The increased budgets and popular support allowed the Sri Lankan armed forces to grow significantly. The Army in particular was expanded, growing from some 120,000 personnel in 2005 to more than 200,000 by 2009.
Peter Layton wrote in The Diplomat: “Third, to meet the ends that the grand strategy seeks, the focus of the lower-level, subordinate military strategy needed to be exploiting the enemy’s weaknesses while countering its strengths. The LTTE had limited numbers of soldiers, fielding only some 20,000-30,000, and with astute tactics could be overwhelmed. In this regard, the government forces had already won a major success before Eelam War IV started in mid-2006. [Source: Peter Layton, The Diplomat, April 9, 2015]
“In late 2004, a senior LTTE military commander, Colonel Karuna, defected, bringing with him some 6,000 LTTE cadres and seriously damaging the LTTE’s support base in Eastern Sri Lankan. The mass defection provided crucial intelligence that offered deep insights into the LTTE as a fighting organization. Crucially, for the first time, the government intelligence agencies now had Lankan Tamils willing to return to LTTE-held areas, collect information, and report back. The scale of the defection also clearly showed that the legitimacy of the LTTE was waning.
“At the start of Eelam War IV, the LTTE were able to operate throughout the country. There were no safe rear areas as high-profile suicide attacks on the foreign minister, defense secretary, the Pakistani high commissioner and the army chief underlined. This capability was countered by using the enlarged armed forces and police on internal security tasks, and by developing a Civil Defence Force of armed villagers. Operations were also conducted to find and destroy LTTE terrorist cells operating within the capital and some large towns. This defense-in-depth neutralized the LTTE’s well-proven ability to undertake both leadership decapitation strikes and terrorist attacks on vulnerable civilian targets.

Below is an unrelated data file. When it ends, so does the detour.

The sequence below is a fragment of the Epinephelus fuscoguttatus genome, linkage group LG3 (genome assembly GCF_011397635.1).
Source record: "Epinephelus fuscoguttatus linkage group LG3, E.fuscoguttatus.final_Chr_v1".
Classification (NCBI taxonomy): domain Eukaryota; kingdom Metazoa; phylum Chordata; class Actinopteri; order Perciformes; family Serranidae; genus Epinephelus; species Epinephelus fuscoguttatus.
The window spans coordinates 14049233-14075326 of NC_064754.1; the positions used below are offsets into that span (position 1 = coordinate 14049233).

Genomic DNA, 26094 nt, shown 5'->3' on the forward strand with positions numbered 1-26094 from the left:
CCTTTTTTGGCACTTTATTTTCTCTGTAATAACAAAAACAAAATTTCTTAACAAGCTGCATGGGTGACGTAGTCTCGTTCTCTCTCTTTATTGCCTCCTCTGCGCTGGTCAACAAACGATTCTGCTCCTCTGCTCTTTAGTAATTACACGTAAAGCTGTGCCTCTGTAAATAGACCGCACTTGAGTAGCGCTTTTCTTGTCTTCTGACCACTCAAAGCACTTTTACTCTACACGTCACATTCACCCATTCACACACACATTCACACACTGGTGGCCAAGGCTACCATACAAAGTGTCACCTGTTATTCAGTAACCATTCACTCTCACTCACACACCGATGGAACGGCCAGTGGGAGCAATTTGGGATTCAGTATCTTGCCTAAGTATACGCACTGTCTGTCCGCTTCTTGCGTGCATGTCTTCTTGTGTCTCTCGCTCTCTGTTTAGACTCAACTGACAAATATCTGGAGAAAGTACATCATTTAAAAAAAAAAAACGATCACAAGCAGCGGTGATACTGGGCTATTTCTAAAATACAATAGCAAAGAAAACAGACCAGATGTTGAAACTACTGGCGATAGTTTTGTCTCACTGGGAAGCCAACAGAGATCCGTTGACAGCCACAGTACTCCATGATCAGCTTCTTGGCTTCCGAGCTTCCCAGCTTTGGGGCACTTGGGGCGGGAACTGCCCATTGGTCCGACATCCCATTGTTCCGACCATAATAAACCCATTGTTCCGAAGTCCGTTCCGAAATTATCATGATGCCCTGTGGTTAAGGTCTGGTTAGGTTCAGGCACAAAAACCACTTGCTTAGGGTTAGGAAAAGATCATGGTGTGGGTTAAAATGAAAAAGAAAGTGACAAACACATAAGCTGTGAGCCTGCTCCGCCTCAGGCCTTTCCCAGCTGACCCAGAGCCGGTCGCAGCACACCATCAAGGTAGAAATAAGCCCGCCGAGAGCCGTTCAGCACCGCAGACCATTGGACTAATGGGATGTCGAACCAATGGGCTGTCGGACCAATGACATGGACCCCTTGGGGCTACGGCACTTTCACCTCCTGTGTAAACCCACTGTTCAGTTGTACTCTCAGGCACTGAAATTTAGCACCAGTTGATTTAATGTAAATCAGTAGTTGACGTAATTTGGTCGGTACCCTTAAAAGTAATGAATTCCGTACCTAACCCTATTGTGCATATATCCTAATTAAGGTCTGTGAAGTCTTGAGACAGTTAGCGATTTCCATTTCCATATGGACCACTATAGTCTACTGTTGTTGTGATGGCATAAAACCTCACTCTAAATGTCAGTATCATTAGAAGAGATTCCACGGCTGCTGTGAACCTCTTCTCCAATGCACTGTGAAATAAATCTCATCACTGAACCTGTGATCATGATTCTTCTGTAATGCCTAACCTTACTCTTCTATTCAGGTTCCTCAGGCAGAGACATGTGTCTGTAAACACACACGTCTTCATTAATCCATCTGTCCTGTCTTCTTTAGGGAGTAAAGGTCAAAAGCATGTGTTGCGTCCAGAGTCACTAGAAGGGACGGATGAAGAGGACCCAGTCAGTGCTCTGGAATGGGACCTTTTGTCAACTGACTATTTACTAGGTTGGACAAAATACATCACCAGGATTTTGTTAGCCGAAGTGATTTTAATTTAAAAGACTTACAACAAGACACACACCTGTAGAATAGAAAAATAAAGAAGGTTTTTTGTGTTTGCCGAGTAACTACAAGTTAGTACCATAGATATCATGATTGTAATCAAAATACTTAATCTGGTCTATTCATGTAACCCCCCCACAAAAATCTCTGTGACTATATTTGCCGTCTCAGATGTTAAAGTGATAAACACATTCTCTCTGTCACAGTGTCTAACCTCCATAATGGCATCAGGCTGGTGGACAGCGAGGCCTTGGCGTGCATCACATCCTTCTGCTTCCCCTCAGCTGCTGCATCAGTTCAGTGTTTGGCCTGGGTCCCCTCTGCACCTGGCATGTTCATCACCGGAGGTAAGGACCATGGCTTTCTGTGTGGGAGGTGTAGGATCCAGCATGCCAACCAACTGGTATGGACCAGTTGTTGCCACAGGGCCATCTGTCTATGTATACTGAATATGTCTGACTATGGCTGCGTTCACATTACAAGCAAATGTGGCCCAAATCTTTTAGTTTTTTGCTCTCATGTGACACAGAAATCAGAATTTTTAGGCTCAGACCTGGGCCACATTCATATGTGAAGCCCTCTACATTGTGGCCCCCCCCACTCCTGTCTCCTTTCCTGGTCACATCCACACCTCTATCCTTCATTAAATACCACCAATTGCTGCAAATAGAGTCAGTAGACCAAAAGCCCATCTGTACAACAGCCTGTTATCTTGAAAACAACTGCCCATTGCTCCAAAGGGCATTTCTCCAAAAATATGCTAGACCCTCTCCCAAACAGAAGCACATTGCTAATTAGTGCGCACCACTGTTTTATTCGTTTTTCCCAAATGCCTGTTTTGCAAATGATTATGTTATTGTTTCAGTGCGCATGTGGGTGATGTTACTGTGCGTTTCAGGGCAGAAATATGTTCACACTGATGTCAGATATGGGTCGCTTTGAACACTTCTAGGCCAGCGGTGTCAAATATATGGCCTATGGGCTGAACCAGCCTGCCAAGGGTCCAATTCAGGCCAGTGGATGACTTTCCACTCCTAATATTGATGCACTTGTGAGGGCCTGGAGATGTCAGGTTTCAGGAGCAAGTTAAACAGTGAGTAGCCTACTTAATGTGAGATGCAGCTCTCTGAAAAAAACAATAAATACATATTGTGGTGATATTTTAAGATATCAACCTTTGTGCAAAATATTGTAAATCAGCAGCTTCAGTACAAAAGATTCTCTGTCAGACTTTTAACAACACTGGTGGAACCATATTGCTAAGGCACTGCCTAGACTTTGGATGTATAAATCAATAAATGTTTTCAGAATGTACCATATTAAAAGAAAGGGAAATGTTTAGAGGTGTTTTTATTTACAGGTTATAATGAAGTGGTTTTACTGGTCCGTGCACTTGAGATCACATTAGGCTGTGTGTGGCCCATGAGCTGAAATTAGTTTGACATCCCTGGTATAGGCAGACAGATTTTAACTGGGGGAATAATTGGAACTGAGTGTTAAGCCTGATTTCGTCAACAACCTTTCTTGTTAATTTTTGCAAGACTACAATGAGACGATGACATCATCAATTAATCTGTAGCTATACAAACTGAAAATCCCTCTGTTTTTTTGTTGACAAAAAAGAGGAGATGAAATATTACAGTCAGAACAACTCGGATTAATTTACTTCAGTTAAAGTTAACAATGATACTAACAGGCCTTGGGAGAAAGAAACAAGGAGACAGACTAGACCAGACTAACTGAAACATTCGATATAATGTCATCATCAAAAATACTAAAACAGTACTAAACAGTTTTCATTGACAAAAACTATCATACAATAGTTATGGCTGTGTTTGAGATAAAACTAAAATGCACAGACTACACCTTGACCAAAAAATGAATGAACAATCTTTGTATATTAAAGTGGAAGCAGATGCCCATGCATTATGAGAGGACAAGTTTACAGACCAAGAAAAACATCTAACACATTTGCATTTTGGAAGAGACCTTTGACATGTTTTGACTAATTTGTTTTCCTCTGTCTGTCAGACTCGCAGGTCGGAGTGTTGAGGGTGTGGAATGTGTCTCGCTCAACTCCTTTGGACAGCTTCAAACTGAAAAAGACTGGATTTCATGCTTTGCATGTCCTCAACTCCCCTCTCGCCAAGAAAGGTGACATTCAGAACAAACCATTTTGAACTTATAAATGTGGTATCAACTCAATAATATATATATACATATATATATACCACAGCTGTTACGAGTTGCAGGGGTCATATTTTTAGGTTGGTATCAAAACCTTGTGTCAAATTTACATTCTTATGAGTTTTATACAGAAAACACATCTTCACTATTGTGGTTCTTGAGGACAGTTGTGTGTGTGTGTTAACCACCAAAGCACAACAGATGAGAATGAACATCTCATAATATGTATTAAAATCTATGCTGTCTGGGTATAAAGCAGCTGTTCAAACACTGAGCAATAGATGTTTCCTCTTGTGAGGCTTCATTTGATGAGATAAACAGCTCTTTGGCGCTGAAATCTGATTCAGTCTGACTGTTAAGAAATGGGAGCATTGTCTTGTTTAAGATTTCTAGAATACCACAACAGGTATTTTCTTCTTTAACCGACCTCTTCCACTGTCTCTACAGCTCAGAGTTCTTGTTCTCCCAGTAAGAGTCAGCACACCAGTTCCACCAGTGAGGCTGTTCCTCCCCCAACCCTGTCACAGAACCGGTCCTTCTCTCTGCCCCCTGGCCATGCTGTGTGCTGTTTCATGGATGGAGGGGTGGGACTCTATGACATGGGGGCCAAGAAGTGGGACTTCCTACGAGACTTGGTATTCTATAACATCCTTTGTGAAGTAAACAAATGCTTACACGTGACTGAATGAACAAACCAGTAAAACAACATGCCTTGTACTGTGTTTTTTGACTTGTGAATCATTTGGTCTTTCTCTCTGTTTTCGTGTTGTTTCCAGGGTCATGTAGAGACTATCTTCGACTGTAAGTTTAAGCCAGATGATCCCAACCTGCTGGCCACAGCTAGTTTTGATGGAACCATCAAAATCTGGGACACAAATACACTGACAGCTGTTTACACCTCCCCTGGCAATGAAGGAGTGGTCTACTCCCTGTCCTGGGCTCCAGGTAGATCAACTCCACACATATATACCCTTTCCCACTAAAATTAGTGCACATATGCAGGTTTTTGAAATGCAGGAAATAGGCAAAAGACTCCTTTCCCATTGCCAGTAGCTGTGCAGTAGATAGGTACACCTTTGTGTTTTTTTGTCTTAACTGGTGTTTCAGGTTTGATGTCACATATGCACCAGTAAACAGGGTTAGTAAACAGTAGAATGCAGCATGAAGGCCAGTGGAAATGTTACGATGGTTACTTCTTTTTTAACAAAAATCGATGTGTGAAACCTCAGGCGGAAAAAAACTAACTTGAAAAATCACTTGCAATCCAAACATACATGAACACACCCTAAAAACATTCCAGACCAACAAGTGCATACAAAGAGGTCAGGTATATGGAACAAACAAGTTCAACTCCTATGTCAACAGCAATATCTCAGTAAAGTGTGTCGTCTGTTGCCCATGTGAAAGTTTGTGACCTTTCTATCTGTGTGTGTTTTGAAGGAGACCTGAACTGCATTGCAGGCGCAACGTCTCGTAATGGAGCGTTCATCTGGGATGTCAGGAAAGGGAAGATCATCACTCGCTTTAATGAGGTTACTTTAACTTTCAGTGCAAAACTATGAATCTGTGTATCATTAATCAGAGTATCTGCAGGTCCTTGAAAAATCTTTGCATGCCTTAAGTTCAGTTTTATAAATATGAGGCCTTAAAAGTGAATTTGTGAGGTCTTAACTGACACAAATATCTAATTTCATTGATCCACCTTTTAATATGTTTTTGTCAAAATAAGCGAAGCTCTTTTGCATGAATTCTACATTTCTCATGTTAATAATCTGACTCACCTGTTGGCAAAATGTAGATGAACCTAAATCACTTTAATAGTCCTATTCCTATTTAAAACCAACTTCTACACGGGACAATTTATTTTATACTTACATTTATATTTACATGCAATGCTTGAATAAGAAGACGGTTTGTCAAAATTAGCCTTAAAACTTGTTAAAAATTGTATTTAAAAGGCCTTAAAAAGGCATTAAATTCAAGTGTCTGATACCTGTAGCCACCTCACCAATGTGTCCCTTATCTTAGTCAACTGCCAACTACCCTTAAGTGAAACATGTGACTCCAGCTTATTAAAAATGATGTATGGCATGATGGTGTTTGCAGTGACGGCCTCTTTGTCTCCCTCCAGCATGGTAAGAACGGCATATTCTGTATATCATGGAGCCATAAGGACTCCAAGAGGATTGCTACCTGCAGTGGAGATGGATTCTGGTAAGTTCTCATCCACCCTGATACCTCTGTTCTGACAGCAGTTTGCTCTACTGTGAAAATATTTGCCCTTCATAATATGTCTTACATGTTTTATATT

“These defensive measures in the south and the west of the country allowed the Sri Lankan military strategy in the north and east to be enemy-focused rather than population-centric. The primary aim there was to attack the LTTE and force them onto the defensive rather than try to protect the population from the LTTE – the conventional Western doctrine. The areas under LTTE control were accordingly attacked in multiple simultaneous operations to confuse, overload, tie down and thin out the defenders. Tactical advantage was taken of the Army’s new much greater numbers.
“In these operations, small, well-trained, highly-mobile groups proved key. These groups infiltrated behind the LTTE’s front lines attacking high-value targets, providing real-time intelligence and disrupting LTTE lines of resupply and communication. Groups down to section level were trained and authorized to call in precision air, artillery and mortar attacks on defending LTTE units. The combination of frontal and in-depth assaults meant that the LTTE forces lost their freedom of maneuver, were pinned down, and could be defeated in detail.